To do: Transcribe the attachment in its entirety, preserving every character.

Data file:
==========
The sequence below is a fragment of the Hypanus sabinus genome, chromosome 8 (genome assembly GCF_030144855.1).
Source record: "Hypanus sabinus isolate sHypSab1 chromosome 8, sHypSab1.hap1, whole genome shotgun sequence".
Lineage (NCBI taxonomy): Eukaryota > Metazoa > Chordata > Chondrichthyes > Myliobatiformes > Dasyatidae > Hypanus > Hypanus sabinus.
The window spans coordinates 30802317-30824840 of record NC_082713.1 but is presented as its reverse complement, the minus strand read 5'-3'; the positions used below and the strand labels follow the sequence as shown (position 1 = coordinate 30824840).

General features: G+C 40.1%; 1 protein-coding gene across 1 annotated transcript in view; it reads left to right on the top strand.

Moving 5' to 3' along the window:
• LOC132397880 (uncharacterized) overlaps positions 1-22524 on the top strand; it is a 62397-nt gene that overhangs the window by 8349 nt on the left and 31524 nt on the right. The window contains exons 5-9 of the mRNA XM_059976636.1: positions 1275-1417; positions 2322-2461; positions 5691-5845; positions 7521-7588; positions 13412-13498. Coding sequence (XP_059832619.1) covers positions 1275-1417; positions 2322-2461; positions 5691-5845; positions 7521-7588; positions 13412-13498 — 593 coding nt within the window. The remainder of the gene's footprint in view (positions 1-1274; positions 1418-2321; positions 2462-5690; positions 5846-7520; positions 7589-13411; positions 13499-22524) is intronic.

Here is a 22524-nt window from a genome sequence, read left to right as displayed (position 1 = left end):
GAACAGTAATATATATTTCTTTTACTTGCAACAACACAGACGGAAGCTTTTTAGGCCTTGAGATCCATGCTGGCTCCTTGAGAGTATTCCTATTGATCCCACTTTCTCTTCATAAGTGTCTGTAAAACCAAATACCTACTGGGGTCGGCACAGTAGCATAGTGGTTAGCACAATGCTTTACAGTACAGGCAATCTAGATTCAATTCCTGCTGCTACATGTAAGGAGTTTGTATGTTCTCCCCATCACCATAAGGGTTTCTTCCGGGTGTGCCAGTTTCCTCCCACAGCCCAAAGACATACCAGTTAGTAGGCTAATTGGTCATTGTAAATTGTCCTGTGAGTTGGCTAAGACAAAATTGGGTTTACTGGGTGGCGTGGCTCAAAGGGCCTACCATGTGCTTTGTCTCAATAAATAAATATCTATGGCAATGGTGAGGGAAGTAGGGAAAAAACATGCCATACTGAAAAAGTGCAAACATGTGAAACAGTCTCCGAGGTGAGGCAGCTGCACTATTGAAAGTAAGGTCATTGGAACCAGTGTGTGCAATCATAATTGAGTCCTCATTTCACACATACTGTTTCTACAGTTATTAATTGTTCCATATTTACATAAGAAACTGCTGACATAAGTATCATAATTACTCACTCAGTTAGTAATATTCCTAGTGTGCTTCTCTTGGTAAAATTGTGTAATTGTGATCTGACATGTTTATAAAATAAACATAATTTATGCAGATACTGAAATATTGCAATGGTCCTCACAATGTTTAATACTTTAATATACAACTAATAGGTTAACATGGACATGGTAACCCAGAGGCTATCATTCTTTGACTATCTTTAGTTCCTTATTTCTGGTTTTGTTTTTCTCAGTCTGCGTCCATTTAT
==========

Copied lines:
The sequence below is a fragment of the Hypanus sabinus genome, chromosome 8 (genome assembly GCF_030144855.1).
Source record: "Hypanus sabinus isolate sHypSab1 chromosome 8, sHypSab1.hap1, whole genome shotgun sequence".
Lineage (NCBI taxonomy): Eukaryota > Metazoa > Chordata > Chondrichthyes > Myliobatiformes > Dasyatidae > Hypanus > Hypanus sabinus.
The window spans coordinates 30802317-30824840 of record NC_082713.1 but is presented as its reverse complement, the minus strand read 5'-3'; the positions used below and the strand labels follow the sequence as shown (position 1 = coordinate 30824840).

General features: G+C 40.1%; 1 protein-coding gene across 1 annotated transcript in view; it reads left to right on the top strand.

Moving 5' to 3' along the window:
• LOC132397880 (uncharacterized) overlaps positions 1-22524 on the top strand; it is a 62397-nt gene that overhangs the window by 8349 nt on the left and 31524 nt on the right. The window contains exons 5-9 of the mRNA XM_059976636.1: positions 1275-1417; positions 2322-2461; positions 5691-5845; positions 7521-7588; positions 13412-13498. Coding sequence (XP_059832619.1) covers positions 1275-1417; positions 2322-2461; positions 5691-5845; positions 7521-7588; positions 13412-13498 — 593 coding nt within the window. The remainder of the gene's footprint in view (positions 1-1274; positions 1418-2321; positions 2462-5690; positions 5846-7520; positions 7589-13411; positions 13499-22524) is intronic.

Here is a 22524-nt window from a genome sequence, read left to right as displayed (position 1 = left end):
GAACAGTAATATATATTTCTTTTACTTGCAACAACACAGACGGAAGCTTTTTAGGCCTTGAGATCCATGCTGGCTCCTTGAGAGTATTCCTATTGATCCCACTTTCTCTTCATAAGTGTCTGTAAAACCAAATACCTACTGGGGTCGGCACAGTAGCATAGTGGTTAGCACAATGCTTTACAGTACAGGCAATCTAGATTCAATTCCTGCTGCTACATGTAAGGAGTTTGTATGTTCTCCCCATCACCATAAGGGTTTCTTCCGGGTGTGCCAGTTTCCTCCCACAGCCCAAAGACATACCAGTTAGTAGGCTAATTGGTCATTGTAAATTGTCCTGTGAGTTGGCTAAGACAAAATTGGGTTTACTGGGTGGCGTGGCTCAAAGGGCCTACCATGTGCTTTGTCTCAATAAATAAATATCTATGGCAATGGTGAGGGAAGTAGGGAAAAAACATGCCATACTGAAAAAGTGCAAACATGTGAAACAGTCTCCGAGGTGAGGCAGCTGCACTATTGAAAGTAAGGTCATTGGAACCAGTGTGTGCAATCATAATTGAGTCCTCATTTCACACATACTGTTTCTACAGTTATTAATTGTTCCATATTTACATAAGAAACTGCTGACATAAGTATCATAATTACTCACTCAGTTAGTAATATTCCTAGTGTGCTTCTCTTGGTAAAATTGTGTAATTGTGATCTGACATGTTTATAAAATAAACATAATTTATGCAGATACTGAAATATTGCAATGGTCCTCACAATGTTTAATACTTTAATATACAACTAATAGGTTAACATGGACATGGTAACCCAGAGGCTATCATTCTTTGACTATCTTTAGTTCCTTATTTCTGGTTTTGTTTTTCTCAGTCTGCGTCCATTTAT